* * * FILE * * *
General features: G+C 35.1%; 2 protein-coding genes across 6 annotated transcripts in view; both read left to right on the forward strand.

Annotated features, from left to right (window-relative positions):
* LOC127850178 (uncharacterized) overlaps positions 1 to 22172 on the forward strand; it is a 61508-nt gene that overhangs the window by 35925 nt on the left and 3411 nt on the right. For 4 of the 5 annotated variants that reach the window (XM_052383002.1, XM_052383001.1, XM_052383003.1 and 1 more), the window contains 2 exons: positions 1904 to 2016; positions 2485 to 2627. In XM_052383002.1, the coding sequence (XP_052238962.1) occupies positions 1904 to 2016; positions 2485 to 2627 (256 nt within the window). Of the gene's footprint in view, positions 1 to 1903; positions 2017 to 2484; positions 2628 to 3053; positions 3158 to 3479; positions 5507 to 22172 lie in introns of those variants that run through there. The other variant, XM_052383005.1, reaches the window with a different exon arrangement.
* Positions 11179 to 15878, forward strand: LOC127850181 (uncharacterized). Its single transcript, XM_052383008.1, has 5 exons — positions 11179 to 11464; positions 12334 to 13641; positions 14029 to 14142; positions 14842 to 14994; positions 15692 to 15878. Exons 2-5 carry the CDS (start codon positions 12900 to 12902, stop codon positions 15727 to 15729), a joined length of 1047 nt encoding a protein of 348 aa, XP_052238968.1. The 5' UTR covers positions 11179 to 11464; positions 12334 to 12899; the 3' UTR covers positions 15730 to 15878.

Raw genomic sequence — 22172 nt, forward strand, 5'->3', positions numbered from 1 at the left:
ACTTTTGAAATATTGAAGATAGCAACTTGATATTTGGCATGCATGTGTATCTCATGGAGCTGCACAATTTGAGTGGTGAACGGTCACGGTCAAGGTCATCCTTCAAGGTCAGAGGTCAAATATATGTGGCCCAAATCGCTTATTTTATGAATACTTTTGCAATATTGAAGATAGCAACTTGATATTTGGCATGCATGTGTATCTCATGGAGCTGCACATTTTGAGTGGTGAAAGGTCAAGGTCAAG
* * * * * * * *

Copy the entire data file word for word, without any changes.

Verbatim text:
General features: G+C 35.1%; 2 protein-coding genes across 6 annotated transcripts in view; both read left to right on the forward strand.

Annotated features, from left to right (window-relative positions):
* LOC127850178 (uncharacterized) overlaps positions 1 to 22172 on the forward strand; it is a 61508-nt gene that overhangs the window by 35925 nt on the left and 3411 nt on the right. For 4 of the 5 annotated variants that reach the window (XM_052383002.1, XM_052383001.1, XM_052383003.1 and 1 more), the window contains 2 exons: positions 1904 to 2016; positions 2485 to 2627. In XM_052383002.1, the coding sequence (XP_052238962.1) occupies positions 1904 to 2016; positions 2485 to 2627 (256 nt within the window). Of the gene's footprint in view, positions 1 to 1903; positions 2017 to 2484; positions 2628 to 3053; positions 3158 to 3479; positions 5507 to 22172 lie in introns of those variants that run through there. The other variant, XM_052383005.1, reaches the window with a different exon arrangement.
* Positions 11179 to 15878, forward strand: LOC127850181 (uncharacterized). Its single transcript, XM_052383008.1, has 5 exons — positions 11179 to 11464; positions 12334 to 13641; positions 14029 to 14142; positions 14842 to 14994; positions 15692 to 15878. Exons 2-5 carry the CDS (start codon positions 12900 to 12902, stop codon positions 15727 to 15729), a joined length of 1047 nt encoding a protein of 348 aa, XP_052238968.1. The 5' UTR covers positions 11179 to 11464; positions 12334 to 12899; the 3' UTR covers positions 15730 to 15878.

Raw genomic sequence — 22172 nt, forward strand, 5'->3', positions numbered from 1 at the left:
ACTTTTGAAATATTGAAGATAGCAACTTGATATTTGGCATGCATGTGTATCTCATGGAGCTGCACAATTTGAGTGGTGAACGGTCACGGTCAAGGTCATCCTTCAAGGTCAGAGGTCAAATATATGTGGCCCAAATCGCTTATTTTATGAATACTTTTGCAATATTGAAGATAGCAACTTGATATTTGGCATGCATGTGTATCTCATGGAGCTGCACATTTTGAGTGGTGAAAGGTCAAGGTCAAG